US COURT OF APPEALS FOR THE TENTH CIRCUIT
No. 19-1298. United States v. Silva. 11 /24/2020. D.Colo. Judge Hartz. Sentencing Guidelines—Prior Offense Enhancement—Separateness—Plain Error Review.
In 2019 defendant pleaded guilty to one count of possessing a firearm as a previously convicted felon. His prior criminal history included two convictions entered on the same date in 2005 on Colorado felony counts of third degree burglary and second degree assault. Defendant was sentenced to imprisonment on the burglary count and to fines and costs on the assault charge. The 2019 presentence investigation report (PSR) treated the sentences for both prior convictions as a single sentence that received three criminal history points based on the length of the burglary sentence, and further determined that the assault conviction qualified as a prior crime of violence, triggering an enhancement that increased the base level from 14 to 20. Defendant did not object to the PSR. The district court accepted the PSR and sentenced defendant to 42 months' imprisonment.
Defendant appealed the district court's application of the enhancement. Because defendant did not object to the PSR, the issue on appeal was governed by plain error review, so the Tenth Circuit focused its analysis on whether the U.S. Sentencing Guidelines (Guidelines) clearly and obviously prohibited the district court from enhancing defendant's offense level based on a more than 10-year-old assault conviction for which defendant received a sentence of only fines and costs.
The commentary to the Guidelines provides that prior sentences imposed on the same day are generally treated as a single sentence, and if the sentences run concurrently, the longest sentence of imprisonment is used to calculate the criminal history points for the single sentence. Further, senility limits apply for counting various types of sentences; for example, a sentence of one year and one month or less will not receive any points unless it was imposed within 10 years of the instant offense. The Application Notes to the Sentencing Guidelines set forth two rules for determining when convictions counted as part of a single sentence can qualify as predicate offenses: an individual conviction can qualify as a predicate offense only if it was independendy eligible to receive criminal history points; and only one conviction from any single sentence can count as a qualifying predicate, even if more than one conviction was independently eligible to receive points, because two convictions cannot both be counted as predicate offenses unless they are separate. Here, because defendant was sentenced to only fines and costs on the assault count more than 10 years before the instant offense, the assault conviction was too old to have independently received criminal history points under the Guidelines. Therefore, defendant met his burden of establishing that the enhancement was not permitted, and the error was clear and obvious under current law.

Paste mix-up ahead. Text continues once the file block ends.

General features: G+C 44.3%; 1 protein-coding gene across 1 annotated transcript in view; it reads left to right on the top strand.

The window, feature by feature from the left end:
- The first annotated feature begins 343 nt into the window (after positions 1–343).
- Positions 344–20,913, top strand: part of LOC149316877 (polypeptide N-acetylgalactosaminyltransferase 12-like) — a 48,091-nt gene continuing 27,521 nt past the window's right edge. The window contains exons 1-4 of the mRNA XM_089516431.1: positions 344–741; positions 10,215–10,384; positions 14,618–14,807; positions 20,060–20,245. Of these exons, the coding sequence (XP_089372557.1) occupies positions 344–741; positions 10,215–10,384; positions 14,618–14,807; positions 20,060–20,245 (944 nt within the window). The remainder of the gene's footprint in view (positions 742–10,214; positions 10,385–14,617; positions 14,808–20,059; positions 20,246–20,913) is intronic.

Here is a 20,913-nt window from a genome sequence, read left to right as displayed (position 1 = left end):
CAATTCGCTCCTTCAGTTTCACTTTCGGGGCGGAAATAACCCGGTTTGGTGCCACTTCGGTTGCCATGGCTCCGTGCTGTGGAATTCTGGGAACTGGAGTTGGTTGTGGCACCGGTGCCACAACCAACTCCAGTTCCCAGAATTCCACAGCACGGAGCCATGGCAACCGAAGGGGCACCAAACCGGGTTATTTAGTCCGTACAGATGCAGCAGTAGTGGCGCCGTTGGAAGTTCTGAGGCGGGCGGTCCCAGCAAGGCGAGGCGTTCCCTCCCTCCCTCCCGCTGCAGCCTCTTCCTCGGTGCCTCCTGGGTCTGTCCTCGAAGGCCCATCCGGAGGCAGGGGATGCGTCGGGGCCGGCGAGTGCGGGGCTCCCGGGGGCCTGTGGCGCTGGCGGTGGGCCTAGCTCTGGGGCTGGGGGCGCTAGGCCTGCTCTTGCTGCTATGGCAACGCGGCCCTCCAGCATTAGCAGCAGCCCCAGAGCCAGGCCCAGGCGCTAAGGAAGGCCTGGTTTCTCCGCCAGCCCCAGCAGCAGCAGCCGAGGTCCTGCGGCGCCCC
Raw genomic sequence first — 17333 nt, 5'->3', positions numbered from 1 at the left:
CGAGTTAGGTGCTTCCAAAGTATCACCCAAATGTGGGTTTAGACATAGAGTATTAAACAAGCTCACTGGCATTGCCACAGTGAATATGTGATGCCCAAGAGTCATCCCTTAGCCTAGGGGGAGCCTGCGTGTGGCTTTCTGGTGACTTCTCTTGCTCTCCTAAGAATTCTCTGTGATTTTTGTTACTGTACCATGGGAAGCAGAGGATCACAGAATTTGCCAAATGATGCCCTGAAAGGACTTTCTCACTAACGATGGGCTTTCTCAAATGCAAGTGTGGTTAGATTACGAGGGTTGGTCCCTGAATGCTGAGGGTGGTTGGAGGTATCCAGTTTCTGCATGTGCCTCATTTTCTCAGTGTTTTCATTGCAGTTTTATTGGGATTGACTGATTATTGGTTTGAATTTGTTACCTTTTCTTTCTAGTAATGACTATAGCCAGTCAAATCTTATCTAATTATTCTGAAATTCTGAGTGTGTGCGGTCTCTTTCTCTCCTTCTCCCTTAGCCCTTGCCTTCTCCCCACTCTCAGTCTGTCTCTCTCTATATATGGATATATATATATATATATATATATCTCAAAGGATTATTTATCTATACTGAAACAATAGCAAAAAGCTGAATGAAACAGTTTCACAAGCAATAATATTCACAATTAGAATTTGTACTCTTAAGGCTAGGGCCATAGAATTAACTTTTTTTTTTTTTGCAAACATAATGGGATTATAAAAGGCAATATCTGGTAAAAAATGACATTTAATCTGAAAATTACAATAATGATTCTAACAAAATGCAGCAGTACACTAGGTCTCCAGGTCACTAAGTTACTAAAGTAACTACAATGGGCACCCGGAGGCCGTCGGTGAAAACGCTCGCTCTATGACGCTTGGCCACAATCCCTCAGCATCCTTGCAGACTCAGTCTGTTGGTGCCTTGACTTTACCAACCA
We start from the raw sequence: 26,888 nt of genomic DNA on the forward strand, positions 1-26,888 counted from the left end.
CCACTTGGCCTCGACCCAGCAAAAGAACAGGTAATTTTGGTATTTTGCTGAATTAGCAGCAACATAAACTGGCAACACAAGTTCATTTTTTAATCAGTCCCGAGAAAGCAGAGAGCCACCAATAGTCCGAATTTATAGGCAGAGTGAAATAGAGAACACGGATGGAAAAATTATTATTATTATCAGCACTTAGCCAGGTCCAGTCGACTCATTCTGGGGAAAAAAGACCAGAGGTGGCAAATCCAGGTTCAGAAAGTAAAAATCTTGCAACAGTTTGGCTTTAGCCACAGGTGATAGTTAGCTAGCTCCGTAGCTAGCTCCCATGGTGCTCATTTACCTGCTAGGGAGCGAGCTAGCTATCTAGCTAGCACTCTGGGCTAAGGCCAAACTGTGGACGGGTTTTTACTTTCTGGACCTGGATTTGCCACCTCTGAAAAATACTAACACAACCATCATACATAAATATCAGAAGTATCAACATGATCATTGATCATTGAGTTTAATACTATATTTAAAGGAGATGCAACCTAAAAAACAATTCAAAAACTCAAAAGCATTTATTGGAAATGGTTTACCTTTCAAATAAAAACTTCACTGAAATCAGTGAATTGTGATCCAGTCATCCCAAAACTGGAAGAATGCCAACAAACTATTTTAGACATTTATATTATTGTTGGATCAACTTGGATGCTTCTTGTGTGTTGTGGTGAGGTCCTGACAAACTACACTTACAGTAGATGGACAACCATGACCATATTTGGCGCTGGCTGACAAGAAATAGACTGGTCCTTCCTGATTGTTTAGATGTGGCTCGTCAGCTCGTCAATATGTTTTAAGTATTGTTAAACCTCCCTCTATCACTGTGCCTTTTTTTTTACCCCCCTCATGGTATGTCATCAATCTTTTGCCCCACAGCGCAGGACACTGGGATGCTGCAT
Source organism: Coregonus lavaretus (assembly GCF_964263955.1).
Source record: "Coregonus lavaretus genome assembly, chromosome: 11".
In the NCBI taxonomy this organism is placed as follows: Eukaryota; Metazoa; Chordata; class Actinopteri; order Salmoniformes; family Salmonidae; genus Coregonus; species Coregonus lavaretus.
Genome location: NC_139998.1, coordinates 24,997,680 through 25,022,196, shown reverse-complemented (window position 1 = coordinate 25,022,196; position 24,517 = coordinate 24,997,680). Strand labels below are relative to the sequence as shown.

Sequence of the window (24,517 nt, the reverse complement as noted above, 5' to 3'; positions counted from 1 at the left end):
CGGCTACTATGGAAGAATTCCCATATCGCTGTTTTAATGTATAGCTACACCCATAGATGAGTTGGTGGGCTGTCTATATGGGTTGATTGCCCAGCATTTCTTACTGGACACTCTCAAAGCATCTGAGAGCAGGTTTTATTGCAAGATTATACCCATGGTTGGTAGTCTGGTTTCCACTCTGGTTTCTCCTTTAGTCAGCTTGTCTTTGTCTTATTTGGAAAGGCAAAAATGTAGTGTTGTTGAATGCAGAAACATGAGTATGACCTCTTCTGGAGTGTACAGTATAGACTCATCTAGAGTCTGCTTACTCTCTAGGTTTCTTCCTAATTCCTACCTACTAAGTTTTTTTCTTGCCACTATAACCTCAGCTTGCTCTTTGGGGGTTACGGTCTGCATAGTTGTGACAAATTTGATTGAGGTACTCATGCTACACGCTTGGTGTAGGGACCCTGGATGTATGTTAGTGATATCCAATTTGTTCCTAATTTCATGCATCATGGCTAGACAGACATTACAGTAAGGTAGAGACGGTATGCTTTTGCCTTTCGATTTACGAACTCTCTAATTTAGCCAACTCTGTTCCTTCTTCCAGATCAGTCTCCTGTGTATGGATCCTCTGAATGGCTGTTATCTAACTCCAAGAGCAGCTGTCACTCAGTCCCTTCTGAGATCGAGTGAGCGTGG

The sentence was reversed and the case was remanded for further proceedings.
No. 19-7056. Bond v. City of Tahlequah. 12/1/2020. E.D.Okla. Judge McHugh. 42 U.S.C. § 1983 Excessive Force Claim—Qualified Immunity—Fourth Amendment—Reasonable Force.
Rollice's ex-wife called 911 to request police assistance because her ex-husband was drunk and in her garage. The three responding officers found an intoxicated and fidgety Rollice at the side entrance to his ex-wife's garage. After Rollice refused a pat-down, officers turned on body cam video. The video shows that one of the officers stepped toward Rollice, and Rollice retreated to the back of the garage and grabbed a hammer. The officers then backed up and drew their guns, leaving about eight to 10 feet between the parties. Rollice refused to drop the hammer. One of the officers replaced his gun with a taser. When Rollice pulled the hammer behind his head, the other two officers fired multiple shots, causing Rollice to double over from injuries. One officer then fired again. Rollice was transported to the hospital, where he was pronounced dead.
Rollice's estate brought a 42 U.S.C. § 1983 claim against the two officers who fired the shots, alleging they used excessive force against Rollice in violation of his Fourth Amendment rights, and a claim against the City of Tahlequah (City). The officers and the City filed motions for summary judgment based on qualified immunity, which the district court granted.
The estate appealed the grant of summary judgment to the officers, arguing that the two officers who fired shots...